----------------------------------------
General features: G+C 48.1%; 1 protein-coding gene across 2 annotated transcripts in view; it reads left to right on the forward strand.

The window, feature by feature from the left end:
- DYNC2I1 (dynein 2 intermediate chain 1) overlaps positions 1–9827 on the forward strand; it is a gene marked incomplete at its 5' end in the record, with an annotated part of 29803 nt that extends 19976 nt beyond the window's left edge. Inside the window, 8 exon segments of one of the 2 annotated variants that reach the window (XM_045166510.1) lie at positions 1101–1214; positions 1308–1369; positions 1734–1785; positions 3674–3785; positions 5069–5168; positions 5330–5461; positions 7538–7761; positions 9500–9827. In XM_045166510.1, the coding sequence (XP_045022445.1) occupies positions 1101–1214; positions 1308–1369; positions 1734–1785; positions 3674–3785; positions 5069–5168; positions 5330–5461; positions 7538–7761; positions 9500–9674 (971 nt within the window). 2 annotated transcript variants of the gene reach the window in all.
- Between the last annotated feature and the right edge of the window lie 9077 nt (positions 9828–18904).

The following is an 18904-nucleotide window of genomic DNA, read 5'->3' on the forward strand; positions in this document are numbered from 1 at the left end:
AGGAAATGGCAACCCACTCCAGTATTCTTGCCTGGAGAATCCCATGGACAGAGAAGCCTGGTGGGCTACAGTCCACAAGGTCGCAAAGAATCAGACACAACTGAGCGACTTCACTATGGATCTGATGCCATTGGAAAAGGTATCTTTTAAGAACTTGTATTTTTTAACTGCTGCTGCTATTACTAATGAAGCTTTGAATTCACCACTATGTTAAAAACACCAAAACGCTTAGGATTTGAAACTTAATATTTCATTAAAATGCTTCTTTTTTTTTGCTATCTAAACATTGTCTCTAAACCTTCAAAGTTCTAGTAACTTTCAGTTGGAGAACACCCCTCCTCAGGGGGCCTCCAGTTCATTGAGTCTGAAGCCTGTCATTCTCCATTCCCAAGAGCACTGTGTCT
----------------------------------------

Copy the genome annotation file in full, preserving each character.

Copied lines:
General features: G+C 48.1%; 1 protein-coding gene across 2 annotated transcripts in view; it reads left to right on the forward strand.

The window, feature by feature from the left end:
- DYNC2I1 (dynein 2 intermediate chain 1) overlaps positions 1–9827 on the forward strand; it is a gene marked incomplete at its 5' end in the record, with an annotated part of 29803 nt that extends 19976 nt beyond the window's left edge. Inside the window, 8 exon segments of one of the 2 annotated variants that reach the window (XM_045166510.1) lie at positions 1101–1214; positions 1308–1369; positions 1734–1785; positions 3674–3785; positions 5069–5168; positions 5330–5461; positions 7538–7761; positions 9500–9827. In XM_045166510.1, the coding sequence (XP_045022445.1) occupies positions 1101–1214; positions 1308–1369; positions 1734–1785; positions 3674–3785; positions 5069–5168; positions 5330–5461; positions 7538–7761; positions 9500–9674 (971 nt within the window). 2 annotated transcript variants of the gene reach the window in all.
- Between the last annotated feature and the right edge of the window lie 9077 nt (positions 9828–18904).

The following is an 18904-nucleotide window of genomic DNA, read 5'->3' on the forward strand; positions in this document are numbered from 1 at the left end:
AGGAAATGGCAACCCACTCCAGTATTCTTGCCTGGAGAATCCCATGGACAGAGAAGCCTGGTGGGCTACAGTCCACAAGGTCGCAAAGAATCAGACACAACTGAGCGACTTCACTATGGATCTGATGCCATTGGAAAAGGTATCTTTTAAGAACTTGTATTTTTTAACTGCTGCTGCTATTACTAATGAAGCTTTGAATTCACCACTATGTTAAAAACACCAAAACGCTTAGGATTTGAAACTTAATATTTCATTAAAATGCTTCTTTTTTTTTGCTATCTAAACATTGTCTCTAAACCTTCAAAGTTCTAGTAACTTTCAGTTGGAGAACACCCCTCCTCAGGGGGCCTCCAGTTCATTGAGTCTGAAGCCTGTCATTCTCCATTCCCAAGAGCACTGTGTCT